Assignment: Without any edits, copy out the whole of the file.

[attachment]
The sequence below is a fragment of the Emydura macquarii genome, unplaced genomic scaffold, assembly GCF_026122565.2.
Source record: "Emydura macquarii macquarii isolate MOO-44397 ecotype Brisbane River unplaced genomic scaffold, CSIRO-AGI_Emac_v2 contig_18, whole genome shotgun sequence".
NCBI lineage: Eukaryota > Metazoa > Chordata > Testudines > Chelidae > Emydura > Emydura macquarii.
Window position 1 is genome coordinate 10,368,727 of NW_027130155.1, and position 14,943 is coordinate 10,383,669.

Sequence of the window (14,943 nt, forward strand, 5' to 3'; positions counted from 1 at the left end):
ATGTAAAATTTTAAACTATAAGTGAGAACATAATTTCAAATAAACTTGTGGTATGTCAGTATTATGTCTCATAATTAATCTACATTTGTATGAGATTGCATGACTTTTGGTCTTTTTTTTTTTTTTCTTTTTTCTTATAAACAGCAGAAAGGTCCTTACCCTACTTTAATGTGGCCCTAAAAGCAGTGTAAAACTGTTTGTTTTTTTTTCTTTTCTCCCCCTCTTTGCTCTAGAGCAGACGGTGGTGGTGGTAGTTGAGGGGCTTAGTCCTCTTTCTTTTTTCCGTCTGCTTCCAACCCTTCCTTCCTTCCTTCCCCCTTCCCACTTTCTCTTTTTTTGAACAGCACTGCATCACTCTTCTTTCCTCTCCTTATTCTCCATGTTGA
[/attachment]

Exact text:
The sequence below is a fragment of the Emydura macquarii genome, unplaced genomic scaffold, assembly GCF_026122565.2.
Source record: "Emydura macquarii macquarii isolate MOO-44397 ecotype Brisbane River unplaced genomic scaffold, CSIRO-AGI_Emac_v2 contig_18, whole genome shotgun sequence".
NCBI lineage: Eukaryota > Metazoa > Chordata > Testudines > Chelidae > Emydura > Emydura macquarii.
Window position 1 is genome coordinate 10,368,727 of NW_027130155.1, and position 14,943 is coordinate 10,383,669.

Sequence of the window (14,943 nt, forward strand, 5' to 3'; positions counted from 1 at the left end):
ATGTAAAATTTTAAACTATAAGTGAGAACATAATTTCAAATAAACTTGTGGTATGTCAGTATTATGTCTCATAATTAATCTACATTTGTATGAGATTGCATGACTTTTGGTCTTTTTTTTTTTTTTCTTTTTTCTTATAAACAGCAGAAAGGTCCTTACCCTACTTTAATGTGGCCCTAAAAGCAGTGTAAAACTGTTTGTTTTTTTTTCTTTTCTCCCCCTCTTTGCTCTAGAGCAGACGGTGGTGGTGGTAGTTGAGGGGCTTAGTCCTCTTTCTTTTTTCCGTCTGCTTCCAACCCTTCCTTCCTTCCTTCCCCCTTCCCACTTTCTCTTTTTTTGAACAGCACTGCATCACTCTTCTTTCCTCTCCTTATTCTCCATGTTGA